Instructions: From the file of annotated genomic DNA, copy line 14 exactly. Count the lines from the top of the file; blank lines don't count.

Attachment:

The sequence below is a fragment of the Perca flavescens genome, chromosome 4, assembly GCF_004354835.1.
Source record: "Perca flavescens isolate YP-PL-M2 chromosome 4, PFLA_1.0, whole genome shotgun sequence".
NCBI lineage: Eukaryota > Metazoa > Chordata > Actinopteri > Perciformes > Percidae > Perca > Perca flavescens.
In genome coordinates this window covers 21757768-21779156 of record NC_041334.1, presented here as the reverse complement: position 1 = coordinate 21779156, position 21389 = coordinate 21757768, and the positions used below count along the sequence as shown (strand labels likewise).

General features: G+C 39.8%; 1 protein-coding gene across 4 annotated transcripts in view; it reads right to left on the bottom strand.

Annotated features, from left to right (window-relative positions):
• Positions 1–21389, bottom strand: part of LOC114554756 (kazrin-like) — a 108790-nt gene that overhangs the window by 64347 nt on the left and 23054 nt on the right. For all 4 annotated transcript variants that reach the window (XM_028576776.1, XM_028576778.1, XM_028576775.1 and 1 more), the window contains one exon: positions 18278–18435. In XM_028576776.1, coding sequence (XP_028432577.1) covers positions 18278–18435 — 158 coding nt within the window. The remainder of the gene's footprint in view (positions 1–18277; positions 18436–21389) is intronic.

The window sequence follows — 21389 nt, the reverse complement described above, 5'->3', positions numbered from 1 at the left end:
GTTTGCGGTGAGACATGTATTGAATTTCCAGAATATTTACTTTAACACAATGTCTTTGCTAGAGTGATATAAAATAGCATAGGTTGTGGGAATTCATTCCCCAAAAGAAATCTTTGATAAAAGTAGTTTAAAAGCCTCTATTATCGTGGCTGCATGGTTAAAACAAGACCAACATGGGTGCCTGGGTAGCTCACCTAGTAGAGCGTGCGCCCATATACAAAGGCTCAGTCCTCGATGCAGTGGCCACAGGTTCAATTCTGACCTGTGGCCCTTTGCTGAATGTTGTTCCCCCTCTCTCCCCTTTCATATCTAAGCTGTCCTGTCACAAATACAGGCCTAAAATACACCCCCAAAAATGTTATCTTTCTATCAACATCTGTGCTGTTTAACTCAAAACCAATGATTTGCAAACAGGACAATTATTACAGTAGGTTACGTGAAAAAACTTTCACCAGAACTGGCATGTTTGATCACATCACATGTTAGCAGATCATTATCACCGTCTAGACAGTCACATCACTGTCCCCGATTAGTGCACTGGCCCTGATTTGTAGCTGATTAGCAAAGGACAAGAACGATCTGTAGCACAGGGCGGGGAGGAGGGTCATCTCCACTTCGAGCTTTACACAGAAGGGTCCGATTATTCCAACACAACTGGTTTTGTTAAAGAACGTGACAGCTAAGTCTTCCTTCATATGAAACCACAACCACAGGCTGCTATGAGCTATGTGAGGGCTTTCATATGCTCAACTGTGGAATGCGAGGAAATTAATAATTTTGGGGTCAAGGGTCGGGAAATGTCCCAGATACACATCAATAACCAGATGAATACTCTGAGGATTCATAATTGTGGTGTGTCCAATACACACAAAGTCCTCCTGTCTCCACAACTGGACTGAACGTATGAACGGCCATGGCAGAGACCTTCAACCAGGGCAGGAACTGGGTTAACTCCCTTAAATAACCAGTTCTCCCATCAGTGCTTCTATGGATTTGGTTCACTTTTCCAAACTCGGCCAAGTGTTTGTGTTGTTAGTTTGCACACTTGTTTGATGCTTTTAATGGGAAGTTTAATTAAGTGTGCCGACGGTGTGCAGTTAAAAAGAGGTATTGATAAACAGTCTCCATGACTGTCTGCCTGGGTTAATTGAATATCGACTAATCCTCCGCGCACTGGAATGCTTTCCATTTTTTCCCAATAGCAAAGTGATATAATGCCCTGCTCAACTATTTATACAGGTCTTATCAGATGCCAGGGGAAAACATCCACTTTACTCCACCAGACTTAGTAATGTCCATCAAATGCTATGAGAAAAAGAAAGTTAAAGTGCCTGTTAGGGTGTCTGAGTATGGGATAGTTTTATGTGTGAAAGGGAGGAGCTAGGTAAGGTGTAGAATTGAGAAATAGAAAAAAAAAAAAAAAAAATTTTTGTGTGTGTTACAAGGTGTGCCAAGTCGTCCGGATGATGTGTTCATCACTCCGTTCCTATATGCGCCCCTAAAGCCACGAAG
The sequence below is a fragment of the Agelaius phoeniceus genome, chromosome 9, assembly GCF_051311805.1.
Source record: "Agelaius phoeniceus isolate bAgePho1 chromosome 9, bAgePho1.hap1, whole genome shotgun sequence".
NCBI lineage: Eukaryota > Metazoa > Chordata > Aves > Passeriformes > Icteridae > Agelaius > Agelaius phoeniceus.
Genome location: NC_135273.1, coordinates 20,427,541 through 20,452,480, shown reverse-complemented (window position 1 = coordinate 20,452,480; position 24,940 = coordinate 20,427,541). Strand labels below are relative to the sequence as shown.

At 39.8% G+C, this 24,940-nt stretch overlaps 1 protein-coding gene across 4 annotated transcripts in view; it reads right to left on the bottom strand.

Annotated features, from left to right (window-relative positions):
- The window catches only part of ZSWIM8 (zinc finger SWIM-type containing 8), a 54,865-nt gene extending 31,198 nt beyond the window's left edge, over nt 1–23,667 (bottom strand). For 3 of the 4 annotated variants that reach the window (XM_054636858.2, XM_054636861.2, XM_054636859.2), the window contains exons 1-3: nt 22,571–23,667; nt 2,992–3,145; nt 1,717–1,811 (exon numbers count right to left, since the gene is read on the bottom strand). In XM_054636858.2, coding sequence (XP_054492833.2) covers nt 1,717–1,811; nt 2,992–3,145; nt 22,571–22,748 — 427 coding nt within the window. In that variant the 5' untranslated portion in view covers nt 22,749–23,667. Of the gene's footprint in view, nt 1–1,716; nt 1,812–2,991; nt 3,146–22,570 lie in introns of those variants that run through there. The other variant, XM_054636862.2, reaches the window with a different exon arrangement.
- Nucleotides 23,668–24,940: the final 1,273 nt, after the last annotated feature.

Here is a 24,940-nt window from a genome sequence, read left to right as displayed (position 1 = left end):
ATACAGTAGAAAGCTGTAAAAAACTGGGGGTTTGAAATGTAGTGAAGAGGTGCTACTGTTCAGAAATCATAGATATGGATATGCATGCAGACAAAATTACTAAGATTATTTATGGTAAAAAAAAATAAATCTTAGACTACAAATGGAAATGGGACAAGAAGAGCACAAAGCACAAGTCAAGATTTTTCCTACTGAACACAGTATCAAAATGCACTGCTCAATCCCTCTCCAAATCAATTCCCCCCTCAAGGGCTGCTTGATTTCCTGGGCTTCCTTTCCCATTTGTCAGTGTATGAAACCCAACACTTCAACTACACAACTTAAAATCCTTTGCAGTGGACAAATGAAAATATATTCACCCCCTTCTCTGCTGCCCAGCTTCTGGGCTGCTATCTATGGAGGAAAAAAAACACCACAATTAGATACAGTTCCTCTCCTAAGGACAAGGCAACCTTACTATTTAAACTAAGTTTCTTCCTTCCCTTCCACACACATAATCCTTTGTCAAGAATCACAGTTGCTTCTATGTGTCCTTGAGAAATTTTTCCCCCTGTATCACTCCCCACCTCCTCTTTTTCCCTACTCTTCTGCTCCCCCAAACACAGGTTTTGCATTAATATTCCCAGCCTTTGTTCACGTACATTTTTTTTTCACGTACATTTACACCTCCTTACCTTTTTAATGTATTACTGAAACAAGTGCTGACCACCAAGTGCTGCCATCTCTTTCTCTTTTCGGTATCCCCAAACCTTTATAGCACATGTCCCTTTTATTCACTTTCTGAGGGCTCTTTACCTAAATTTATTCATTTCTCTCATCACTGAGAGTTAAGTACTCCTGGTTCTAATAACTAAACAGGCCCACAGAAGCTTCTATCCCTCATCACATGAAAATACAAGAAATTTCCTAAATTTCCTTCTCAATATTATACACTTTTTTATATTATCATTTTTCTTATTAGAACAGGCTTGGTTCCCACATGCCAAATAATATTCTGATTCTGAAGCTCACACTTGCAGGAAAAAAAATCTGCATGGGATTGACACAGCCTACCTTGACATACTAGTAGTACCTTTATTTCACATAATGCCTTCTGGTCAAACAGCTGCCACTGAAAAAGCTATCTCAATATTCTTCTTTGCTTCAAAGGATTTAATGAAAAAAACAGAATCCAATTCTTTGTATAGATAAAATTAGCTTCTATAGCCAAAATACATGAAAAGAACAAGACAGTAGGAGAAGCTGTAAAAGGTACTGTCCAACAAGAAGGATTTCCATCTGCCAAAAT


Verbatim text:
At 39.8% G+C, this 24,940-nt stretch overlaps 1 protein-coding gene across 4 annotated transcripts in view; it reads right to left on the bottom strand.